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Gustavsson signing makes sense - but some deals are a disaster

Jonas Gustavsson re-signing with Toronto this week- at a modest price for a short two-year term - makes a lot of sense. He’s a young player with significant potential. The Leafs have kept him in the fold, but not at an outrageous price. Two years down the road, they can assess if he is worth making a more substantial offer to.

But some player – and coach - signings make precious little sense. Reading that a CFL team had just given their head coach a contract “extension” made me shake my head. The guy may be a great coach, I have no idea, but after one decent season they have to “extend him”? Where else is he going in the CFL that they need to extend his deal?

No one wants a so-called “lame duck” coach, it seems, but I wonder why. If he’s a proven winner, a truly brilliant coach, sure, sign him for a long time. But otherwise?

It happens too often in sports: a coach gets off to a good start, or has one good season, and all of a sudden the GM thinks they have to sign the guy to a new, extended, long-term deal. The Raptors did this with Sam Mitchell a few years back, and the next thing you knew, he was gone. They’re probably still paying him- and they still can’t make the playoffs.

Mitchell was a good coach, I’m sure, like a hundred other guys. But he wasn’t Red Auerbach (the Celtic coaching legend of my youth). And this happens a fair bit- a team gives a coach an extension after a winning streak, then the team’s fortunes plummet and they fire the same guy they rewarded not long before- and they still have to pay him, of course.

I wrote yesterday about the Edmonton Oilers and the young prospects they are building around. It’s a good thing that they at least have those young players, because some of their management decisions in recent years have proven to be dreadful. They gave Sheldon Souray, a one-dimensional player, a massive deal and now the same player is miserable and wants out. How do you trade an old, unhappy (again) guy making six million a year?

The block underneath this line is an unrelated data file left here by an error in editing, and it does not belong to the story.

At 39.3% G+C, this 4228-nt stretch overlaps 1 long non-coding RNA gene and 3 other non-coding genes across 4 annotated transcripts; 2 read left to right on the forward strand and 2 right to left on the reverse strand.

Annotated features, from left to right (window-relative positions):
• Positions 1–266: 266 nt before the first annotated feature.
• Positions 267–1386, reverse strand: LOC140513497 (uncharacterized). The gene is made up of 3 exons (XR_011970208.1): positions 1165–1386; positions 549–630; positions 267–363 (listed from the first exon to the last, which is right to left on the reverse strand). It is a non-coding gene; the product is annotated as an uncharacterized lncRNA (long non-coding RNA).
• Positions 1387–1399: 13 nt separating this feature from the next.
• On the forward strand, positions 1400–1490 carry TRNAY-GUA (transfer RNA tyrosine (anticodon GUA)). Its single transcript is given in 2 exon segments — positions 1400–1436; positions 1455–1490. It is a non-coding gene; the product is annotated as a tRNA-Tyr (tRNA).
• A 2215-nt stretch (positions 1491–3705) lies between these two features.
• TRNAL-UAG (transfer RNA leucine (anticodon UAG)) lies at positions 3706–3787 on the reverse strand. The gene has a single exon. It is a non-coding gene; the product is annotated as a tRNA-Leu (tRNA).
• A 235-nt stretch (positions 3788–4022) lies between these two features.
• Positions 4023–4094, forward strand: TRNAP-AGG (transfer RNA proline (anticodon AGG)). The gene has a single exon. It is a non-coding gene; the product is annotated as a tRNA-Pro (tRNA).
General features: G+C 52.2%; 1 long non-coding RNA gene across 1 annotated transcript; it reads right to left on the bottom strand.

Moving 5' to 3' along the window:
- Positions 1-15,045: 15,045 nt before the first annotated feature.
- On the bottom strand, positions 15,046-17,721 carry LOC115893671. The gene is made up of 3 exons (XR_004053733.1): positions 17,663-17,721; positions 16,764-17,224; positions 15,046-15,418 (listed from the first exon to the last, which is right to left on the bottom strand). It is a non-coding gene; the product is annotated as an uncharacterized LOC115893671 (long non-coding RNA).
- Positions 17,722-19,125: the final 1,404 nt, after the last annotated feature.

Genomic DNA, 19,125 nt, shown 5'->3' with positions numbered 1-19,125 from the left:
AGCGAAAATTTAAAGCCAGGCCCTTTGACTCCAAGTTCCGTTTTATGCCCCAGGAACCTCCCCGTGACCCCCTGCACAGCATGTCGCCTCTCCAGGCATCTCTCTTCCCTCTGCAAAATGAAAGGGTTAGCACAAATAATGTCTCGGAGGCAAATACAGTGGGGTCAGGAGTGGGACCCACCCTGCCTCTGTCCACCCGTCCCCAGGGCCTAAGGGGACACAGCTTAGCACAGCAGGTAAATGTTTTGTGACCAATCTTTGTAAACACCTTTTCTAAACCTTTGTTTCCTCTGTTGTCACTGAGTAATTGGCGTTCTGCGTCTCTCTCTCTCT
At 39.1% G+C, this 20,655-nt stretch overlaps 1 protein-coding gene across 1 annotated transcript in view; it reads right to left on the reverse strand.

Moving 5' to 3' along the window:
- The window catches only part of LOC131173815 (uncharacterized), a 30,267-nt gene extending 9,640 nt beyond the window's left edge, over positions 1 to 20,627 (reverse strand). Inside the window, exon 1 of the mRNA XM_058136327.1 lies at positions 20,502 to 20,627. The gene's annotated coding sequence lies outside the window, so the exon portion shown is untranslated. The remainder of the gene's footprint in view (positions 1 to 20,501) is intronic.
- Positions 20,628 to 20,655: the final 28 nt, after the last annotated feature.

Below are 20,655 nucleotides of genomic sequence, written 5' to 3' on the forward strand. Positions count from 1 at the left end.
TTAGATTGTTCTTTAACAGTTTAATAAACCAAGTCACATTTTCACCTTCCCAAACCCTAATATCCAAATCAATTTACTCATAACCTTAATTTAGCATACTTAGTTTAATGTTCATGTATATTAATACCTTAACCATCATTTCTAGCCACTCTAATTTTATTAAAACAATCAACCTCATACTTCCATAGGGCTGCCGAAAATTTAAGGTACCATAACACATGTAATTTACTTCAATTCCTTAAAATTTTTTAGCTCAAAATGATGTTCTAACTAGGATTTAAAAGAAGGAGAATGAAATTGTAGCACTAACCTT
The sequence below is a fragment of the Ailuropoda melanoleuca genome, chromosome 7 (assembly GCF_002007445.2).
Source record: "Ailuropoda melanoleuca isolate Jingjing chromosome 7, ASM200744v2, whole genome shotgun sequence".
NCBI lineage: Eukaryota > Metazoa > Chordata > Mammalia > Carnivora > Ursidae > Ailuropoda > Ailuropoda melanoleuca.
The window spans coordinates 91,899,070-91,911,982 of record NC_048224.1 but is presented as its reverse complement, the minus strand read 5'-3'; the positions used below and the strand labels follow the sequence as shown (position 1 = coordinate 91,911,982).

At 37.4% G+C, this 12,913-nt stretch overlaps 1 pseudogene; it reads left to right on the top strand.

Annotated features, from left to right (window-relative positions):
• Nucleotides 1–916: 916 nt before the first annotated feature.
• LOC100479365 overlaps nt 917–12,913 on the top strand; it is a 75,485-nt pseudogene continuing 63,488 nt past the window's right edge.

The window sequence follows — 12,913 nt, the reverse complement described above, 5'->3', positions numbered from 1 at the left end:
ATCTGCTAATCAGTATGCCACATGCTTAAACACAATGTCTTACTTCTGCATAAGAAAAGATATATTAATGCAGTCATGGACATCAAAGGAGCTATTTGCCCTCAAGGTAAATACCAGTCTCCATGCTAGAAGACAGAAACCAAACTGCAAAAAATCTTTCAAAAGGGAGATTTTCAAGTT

Shawn Horcoff had one good season in Edmonton and they immediately signed him to a huge long-term deal. Now they can’t move him, and they’re paying him millions for the next four years. Fernando Pisani, a pretty good NHL’er, had one great playoff season four years ago. They signed him for relative mega-money- all for a one-hit wonder who has since (partly due to health reasons, in fairness) largely lived off that short-term playoff success

Why do teams still do this?

In baseball, I remember a few years ago that Adrian Beltre and Carlos Beltran had great playoffs. They both commanded huge free-agent contracts. Neither has since come close to being the player they were in those playoffs.

There is always a pressure, of course, to keep good coaches and keep good players. We all understand that. But how often do we hear - especially hockey and basketball in the cap world - that teams want to get rid of “bad” contracts.

What are bad contracts? In short, signing players to massive, overly generous and unnecessarily long-term deals. Some players subsequently coast, then often end up unhappy and unproductive despite their huge salaries. But the contracts are guaranteed, and no one else wants them. 

Well, who gave them the bad contract in the first place? The same team that now needs to get rid of those under-achieving players.

That’s one of the reasons why the Gustavsson deal makes sense. Burke didn’t fall in love with him just because he came to the Leafs as an undrafted free-agent last summer. Burke made a reasonable offer and Gustavsson and his agent accepted this week.

It’s the same with Kulemin. I love how he developed, but as Burke has said, if he wants insane money to go to the KHL, he’s free to go. I think he’ll be a fine player, maybe a lot better than that. But after one season that showed promise, he’s not worth 5 million a year for 7 years or whatever.

More sports teams should show financial discipline. Draft well. Develop well. Support and train your players. Pay them fairly when the time is right. But if their demands become outrageous, bring up the next young guy who will appreciate the opportunity.

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